The game failed. Again. Then (again!) he broke out something he and his team had created by accident while making the game.
Yet Slack’s well-designed chat function is a trojan horse for bigger ideas. Its ambition is to become the hub at the center of all your other business software. It ties in to many of the applications you use at work: Dropbox, Google Apps, GitHub, Heroku, and Zendesk to name a few. Once they’re all connected, it can keep track of most everything you do with them. Most importantly, it’s got killer search built right in. «Right now, your data ends up a little bit in Twitter, a little bit in Zendesk, a little bit in GitHub,» Stewart says. «Slack is the one mutual platform where all those things come together. That’s the longer-term thinking.»
And then there’s email. Slack doesn’t support email! For an all-in-one corporate communications system, this is an omission as large as a tech bro’s ego. (Email integration is in the works, Stewart says.)
Cal added the last touch: a way to upload images via email, so you could share pix from a mobile phone. The demo blew everyone’s mind. By the time they walked out of the room at ETech, Flickr was famous.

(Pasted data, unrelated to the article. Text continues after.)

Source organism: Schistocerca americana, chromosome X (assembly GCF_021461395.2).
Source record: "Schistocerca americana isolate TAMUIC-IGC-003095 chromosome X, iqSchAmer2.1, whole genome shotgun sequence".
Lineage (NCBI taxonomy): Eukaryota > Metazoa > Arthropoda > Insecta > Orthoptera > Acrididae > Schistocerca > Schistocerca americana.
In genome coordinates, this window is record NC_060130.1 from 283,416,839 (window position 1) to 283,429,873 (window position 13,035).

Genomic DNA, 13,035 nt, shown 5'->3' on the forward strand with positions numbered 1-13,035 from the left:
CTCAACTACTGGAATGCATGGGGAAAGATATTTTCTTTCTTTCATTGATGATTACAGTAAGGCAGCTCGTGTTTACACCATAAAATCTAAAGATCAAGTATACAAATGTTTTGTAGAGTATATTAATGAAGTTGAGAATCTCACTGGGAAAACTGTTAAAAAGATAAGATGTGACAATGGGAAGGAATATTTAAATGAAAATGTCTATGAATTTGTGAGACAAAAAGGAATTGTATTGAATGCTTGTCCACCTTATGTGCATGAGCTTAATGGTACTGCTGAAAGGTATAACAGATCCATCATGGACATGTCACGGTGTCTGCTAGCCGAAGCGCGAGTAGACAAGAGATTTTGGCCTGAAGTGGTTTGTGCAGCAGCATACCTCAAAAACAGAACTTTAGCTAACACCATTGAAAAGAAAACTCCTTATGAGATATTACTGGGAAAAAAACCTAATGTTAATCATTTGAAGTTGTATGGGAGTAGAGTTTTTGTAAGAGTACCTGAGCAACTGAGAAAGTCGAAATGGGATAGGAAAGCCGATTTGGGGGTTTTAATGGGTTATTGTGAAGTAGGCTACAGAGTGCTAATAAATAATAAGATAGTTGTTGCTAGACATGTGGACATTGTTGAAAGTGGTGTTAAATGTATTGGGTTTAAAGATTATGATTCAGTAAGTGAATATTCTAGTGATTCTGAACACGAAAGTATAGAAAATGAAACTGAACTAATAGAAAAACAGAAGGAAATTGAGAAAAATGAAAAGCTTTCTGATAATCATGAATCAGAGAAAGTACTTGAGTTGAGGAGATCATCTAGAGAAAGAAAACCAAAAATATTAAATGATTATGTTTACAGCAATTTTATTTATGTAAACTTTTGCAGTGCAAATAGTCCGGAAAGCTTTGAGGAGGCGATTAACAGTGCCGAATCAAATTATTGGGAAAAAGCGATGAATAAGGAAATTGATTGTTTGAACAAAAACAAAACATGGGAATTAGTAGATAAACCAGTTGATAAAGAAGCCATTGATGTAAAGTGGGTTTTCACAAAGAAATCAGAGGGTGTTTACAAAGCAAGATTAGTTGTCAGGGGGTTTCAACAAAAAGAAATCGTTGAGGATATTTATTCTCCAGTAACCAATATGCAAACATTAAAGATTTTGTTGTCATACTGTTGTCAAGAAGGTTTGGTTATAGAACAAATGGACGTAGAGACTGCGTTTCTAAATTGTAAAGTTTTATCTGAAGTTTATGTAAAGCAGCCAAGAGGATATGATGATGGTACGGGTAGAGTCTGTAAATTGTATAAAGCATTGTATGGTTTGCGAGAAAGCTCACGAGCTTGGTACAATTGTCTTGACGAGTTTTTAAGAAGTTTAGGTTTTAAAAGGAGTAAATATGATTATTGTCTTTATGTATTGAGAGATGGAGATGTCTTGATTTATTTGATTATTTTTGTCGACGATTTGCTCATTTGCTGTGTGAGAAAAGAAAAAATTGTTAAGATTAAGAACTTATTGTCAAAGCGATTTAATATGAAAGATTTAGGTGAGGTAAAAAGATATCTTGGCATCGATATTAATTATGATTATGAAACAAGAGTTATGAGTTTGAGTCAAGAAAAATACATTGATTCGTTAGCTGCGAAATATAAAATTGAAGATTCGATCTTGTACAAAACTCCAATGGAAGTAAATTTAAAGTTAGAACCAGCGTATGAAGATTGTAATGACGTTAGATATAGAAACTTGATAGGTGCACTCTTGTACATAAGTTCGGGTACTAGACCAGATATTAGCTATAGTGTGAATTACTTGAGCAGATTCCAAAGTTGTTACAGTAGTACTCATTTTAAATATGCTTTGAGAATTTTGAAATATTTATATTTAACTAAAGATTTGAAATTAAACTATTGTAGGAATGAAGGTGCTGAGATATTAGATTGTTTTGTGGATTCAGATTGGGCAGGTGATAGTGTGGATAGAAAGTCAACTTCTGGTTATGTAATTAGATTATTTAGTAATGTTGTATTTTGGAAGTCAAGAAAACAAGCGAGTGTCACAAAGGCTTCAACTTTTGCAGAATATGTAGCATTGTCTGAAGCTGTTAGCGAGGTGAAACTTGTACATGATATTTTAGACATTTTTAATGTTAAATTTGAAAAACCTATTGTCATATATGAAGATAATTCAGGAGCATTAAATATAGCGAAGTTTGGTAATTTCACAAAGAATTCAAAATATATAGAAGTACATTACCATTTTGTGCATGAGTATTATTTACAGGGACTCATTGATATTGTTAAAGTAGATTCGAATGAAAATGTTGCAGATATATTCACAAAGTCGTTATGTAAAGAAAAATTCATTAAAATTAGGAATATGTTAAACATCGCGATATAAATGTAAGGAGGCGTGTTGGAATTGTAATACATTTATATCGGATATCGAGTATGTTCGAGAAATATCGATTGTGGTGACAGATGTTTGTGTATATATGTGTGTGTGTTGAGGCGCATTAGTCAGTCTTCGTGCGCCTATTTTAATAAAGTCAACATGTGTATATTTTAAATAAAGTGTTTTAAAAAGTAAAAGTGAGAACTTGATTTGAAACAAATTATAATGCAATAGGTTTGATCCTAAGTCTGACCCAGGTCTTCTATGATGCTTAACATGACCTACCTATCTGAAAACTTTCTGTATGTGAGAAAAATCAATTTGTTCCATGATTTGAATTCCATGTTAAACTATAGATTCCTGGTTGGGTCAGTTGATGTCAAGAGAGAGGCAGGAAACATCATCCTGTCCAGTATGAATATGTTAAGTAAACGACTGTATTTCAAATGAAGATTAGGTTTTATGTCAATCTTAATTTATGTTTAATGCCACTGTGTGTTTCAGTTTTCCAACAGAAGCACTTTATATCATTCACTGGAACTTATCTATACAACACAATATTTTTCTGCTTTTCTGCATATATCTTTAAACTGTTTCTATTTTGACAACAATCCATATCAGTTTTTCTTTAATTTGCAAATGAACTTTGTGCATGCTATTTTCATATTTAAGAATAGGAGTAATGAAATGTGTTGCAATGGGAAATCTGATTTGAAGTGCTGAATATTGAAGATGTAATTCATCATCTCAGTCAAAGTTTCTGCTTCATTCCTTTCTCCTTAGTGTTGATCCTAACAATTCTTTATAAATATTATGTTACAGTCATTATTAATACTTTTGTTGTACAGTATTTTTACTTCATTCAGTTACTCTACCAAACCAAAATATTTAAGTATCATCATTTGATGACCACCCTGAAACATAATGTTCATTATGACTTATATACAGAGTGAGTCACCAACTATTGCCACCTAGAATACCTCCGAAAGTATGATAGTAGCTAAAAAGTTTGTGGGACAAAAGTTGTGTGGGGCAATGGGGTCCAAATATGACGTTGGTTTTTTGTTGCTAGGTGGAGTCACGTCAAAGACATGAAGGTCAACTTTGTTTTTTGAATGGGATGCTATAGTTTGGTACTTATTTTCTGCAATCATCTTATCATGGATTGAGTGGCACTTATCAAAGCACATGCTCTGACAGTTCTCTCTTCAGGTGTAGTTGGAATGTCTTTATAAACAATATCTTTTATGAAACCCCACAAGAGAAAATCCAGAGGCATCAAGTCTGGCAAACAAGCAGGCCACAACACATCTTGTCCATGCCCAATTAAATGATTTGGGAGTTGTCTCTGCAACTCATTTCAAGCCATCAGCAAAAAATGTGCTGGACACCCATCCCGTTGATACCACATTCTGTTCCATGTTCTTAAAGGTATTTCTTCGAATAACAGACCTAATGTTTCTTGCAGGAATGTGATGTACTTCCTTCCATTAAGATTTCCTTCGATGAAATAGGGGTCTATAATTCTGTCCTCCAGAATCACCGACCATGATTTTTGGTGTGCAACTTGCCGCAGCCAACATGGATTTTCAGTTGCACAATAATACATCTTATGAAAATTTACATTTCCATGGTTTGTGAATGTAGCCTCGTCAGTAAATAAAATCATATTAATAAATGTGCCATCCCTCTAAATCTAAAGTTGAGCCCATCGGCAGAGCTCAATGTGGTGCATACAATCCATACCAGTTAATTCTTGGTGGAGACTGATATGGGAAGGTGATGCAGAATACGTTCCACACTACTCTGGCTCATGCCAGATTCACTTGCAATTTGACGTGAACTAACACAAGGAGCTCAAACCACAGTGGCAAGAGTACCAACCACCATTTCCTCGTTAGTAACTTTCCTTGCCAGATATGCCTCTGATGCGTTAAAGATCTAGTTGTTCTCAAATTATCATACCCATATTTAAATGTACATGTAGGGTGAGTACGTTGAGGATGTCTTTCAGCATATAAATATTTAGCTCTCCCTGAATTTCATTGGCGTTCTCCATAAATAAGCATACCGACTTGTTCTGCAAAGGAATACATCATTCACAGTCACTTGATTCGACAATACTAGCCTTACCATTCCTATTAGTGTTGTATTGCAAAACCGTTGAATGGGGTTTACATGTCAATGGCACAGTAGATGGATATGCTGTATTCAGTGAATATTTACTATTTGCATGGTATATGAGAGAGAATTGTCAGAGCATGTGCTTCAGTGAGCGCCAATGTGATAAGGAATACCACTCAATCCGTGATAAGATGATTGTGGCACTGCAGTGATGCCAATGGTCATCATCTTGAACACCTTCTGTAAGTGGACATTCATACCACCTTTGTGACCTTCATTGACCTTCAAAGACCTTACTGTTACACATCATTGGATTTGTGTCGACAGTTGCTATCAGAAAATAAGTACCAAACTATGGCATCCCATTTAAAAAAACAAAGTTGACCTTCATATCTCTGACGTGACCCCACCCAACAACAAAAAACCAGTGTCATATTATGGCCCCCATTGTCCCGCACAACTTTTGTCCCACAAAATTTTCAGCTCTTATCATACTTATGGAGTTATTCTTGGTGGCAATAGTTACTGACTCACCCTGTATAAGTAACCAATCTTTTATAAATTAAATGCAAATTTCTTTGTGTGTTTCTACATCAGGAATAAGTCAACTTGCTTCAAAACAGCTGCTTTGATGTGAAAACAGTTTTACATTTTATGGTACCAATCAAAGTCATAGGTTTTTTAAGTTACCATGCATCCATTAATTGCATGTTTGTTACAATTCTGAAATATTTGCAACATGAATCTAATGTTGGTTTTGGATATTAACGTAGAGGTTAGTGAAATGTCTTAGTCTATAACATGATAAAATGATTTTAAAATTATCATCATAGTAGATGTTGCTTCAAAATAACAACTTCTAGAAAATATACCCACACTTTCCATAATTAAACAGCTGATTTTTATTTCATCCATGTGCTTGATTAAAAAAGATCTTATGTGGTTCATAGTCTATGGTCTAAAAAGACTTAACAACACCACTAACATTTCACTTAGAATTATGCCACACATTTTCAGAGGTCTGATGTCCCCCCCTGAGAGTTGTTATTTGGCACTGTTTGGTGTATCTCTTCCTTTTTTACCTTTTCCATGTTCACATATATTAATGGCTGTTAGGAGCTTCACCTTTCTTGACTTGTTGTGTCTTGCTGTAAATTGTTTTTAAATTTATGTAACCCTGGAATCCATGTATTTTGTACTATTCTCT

The service pioneered a cocktail of features that we would come to associate with the Web 2.0 era—the transition period when the world moved from largely static web pages to ones that act more like interactive applications. Although Delicio.us was the first major service to introduce what came to be known as tagging, Flickr took it mainstream.
But its power move was something called an open API. To see just how far we’ve come, nobody who is anybody even uses the term «open API» anymore. It’s just API, now. But prior to Flickr, websites’ application programming interfaces—or the set of rules that govern how a program can interact with something in a database—were typically reserved as internal tools. Flickr threw open the doors and let anyone on the Internet prong into its API, the first big service for consumers to do so. It was a philosophical statement: Our data is better when we let other people do things with it. This is accepted gospel now, but at the time it was a new and radical notion.